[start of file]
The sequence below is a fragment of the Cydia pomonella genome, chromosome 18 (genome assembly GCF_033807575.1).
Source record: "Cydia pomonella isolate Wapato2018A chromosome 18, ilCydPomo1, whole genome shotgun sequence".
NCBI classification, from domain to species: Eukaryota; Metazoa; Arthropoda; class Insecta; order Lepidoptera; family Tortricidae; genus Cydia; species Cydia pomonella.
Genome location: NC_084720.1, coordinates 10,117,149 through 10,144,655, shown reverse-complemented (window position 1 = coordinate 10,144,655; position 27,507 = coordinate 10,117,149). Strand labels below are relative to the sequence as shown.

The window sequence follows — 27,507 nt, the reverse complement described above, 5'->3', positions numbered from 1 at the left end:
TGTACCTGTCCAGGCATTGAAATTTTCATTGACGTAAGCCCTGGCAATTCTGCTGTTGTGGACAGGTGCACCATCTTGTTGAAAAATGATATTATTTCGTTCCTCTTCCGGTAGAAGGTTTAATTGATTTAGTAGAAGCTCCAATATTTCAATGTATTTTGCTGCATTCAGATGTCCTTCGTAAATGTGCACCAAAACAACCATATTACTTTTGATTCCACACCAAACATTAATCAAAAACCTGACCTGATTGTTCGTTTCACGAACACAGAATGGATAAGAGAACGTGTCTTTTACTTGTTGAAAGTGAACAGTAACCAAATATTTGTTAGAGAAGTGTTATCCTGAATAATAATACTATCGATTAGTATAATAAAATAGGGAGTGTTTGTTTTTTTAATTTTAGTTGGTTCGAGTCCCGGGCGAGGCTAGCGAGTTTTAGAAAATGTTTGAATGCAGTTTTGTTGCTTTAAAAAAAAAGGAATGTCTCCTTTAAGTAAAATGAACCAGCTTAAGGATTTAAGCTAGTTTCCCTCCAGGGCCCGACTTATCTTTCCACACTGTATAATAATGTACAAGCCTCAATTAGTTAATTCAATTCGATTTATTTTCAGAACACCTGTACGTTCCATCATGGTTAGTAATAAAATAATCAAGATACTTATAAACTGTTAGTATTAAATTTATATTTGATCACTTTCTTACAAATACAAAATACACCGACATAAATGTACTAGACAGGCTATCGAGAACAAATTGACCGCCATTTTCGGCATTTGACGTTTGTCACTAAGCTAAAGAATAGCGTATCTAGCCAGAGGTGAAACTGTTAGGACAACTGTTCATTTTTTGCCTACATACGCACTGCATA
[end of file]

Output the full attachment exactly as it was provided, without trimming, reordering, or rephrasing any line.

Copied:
The sequence below is a fragment of the Cydia pomonella genome, chromosome 18 (genome assembly GCF_033807575.1).
Source record: "Cydia pomonella isolate Wapato2018A chromosome 18, ilCydPomo1, whole genome shotgun sequence".
NCBI classification, from domain to species: Eukaryota; Metazoa; Arthropoda; class Insecta; order Lepidoptera; family Tortricidae; genus Cydia; species Cydia pomonella.
Genome location: NC_084720.1, coordinates 10,117,149 through 10,144,655, shown reverse-complemented (window position 1 = coordinate 10,144,655; position 27,507 = coordinate 10,117,149). Strand labels below are relative to the sequence as shown.

The window sequence follows — 27,507 nt, the reverse complement described above, 5'->3', positions numbered from 1 at the left end:
TGTACCTGTCCAGGCATTGAAATTTTCATTGACGTAAGCCCTGGCAATTCTGCTGTTGTGGACAGGTGCACCATCTTGTTGAAAAATGATATTATTTCGTTCCTCTTCCGGTAGAAGGTTTAATTGATTTAGTAGAAGCTCCAATATTTCAATGTATTTTGCTGCATTCAGATGTCCTTCGTAAATGTGCACCAAAACAACCATATTACTTTTGATTCCACACCAAACATTAATCAAAAACCTGACCTGATTGTTCGTTTCACGAACACAGAATGGATAAGAGAACGTGTCTTTTACTTGTTGAAAGTGAACAGTAACCAAATATTTGTTAGAGAAGTGTTATCCTGAATAATAATACTATCGATTAGTATAATAAAATAGGGAGTGTTTGTTTTTTTAATTTTAGTTGGTTCGAGTCCCGGGCGAGGCTAGCGAGTTTTAGAAAATGTTTGAATGCAGTTTTGTTGCTTTAAAAAAAAAGGAATGTCTCCTTTAAGTAAAATGAACCAGCTTAAGGATTTAAGCTAGTTTCCCTCCAGGGCCCGACTTATCTTTCCACACTGTATAATAATGTACAAGCCTCAATTAGTTAATTCAATTCGATTTATTTTCAGAACACCTGTACGTTCCATCATGGTTAGTAATAAAATAATCAAGATACTTATAAACTGTTAGTATTAAATTTATATTTGATCACTTTCTTACAAATACAAAATACACCGACATAAATGTACTAGACAGGCTATCGAGAACAAATTGACCGCCATTTTCGGCATTTGACGTTTGTCACTAAGCTAAAGAATAGCGTATCTAGCCAGAGGTGAAACTGTTAGGACAACTGTTCATTTTTTGCCTACATACGCACTGCATA